Both male and female -young and oul'
They drank tae Rab's departed sowl.

The wake was soon weel on it's way,
Unbridled tongues began tae play.
The neighbours still kept pourin' in
Tae add confusion tae the din.

But by and by the settled doun'
While cups o' tae were banded roun'.
They all agreed wi' praises due
The widow made a splendid brew.

And as they stood aroun' and joked
And supped their tay, and snuffed and smoked,
A cunnin' ban' had been at play,
And drap't some jallop in the tay.

Then very soon - some half a score
In anxious baste made for the door,
But soon discovered to their cost
"That be who hesitates is lost."

Soon every man and woman there
Was wanderin' through the midnight air.
Except the sturdy, stern and tough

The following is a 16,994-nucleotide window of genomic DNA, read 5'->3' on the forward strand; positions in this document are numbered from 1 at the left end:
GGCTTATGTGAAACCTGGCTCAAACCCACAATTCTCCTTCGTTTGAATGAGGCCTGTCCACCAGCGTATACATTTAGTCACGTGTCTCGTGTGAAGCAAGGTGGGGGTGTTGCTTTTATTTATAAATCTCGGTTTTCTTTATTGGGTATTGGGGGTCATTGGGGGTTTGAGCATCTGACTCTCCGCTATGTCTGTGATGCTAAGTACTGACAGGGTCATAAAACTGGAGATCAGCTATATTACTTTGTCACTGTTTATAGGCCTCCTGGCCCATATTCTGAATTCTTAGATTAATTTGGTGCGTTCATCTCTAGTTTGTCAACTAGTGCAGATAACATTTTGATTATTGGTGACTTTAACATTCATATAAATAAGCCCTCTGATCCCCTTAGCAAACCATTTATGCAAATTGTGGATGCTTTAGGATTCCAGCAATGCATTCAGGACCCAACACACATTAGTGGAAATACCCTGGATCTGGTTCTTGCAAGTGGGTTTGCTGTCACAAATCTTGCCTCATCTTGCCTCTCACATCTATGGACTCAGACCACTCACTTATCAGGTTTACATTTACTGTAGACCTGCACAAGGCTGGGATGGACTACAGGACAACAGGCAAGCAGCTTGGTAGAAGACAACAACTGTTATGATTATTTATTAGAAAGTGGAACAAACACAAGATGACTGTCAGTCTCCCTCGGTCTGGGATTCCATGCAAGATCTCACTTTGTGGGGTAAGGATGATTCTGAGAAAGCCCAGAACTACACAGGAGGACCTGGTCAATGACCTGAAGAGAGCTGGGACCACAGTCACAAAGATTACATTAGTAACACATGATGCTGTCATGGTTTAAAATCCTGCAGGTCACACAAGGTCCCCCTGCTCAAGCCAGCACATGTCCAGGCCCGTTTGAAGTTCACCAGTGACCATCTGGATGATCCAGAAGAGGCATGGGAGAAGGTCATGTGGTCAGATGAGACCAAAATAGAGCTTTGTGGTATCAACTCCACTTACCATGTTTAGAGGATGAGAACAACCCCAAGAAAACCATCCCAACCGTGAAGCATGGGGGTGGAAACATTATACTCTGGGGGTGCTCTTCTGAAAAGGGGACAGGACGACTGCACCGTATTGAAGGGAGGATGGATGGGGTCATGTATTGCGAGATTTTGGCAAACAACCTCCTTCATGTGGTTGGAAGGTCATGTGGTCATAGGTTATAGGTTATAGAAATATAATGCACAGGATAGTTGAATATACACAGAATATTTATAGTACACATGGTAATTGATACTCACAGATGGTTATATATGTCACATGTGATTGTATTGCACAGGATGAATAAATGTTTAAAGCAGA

Whose innards were of sterner stuff.

But bye and bye in twos and threes,
Wi' guilty looks and wobbly knees,
They striddled back and tried tae hide,
The things they'd seen and done outside.

Their grunts, their groans were fine excuse -
So once again the 'Divils Juice'
Was ladelled roun' wi'liberal han'
A reemin' glass tae ivery man.

The weemin not to be outdone .
Held out their glasses - just for fun.
They sniffed - they sipped - but in the en'
Were drinkin' faster than the men.

They drank, they danced, they hooched, they raved,
The more they drank the more they craved.
And just when fun was at it's height,
Out went the flickerin' kitchen light.

The Bible says, "Men love the dark".
It hides full many an evil lark.
And ere the light had been restored,
Alas - Rab's body was no more.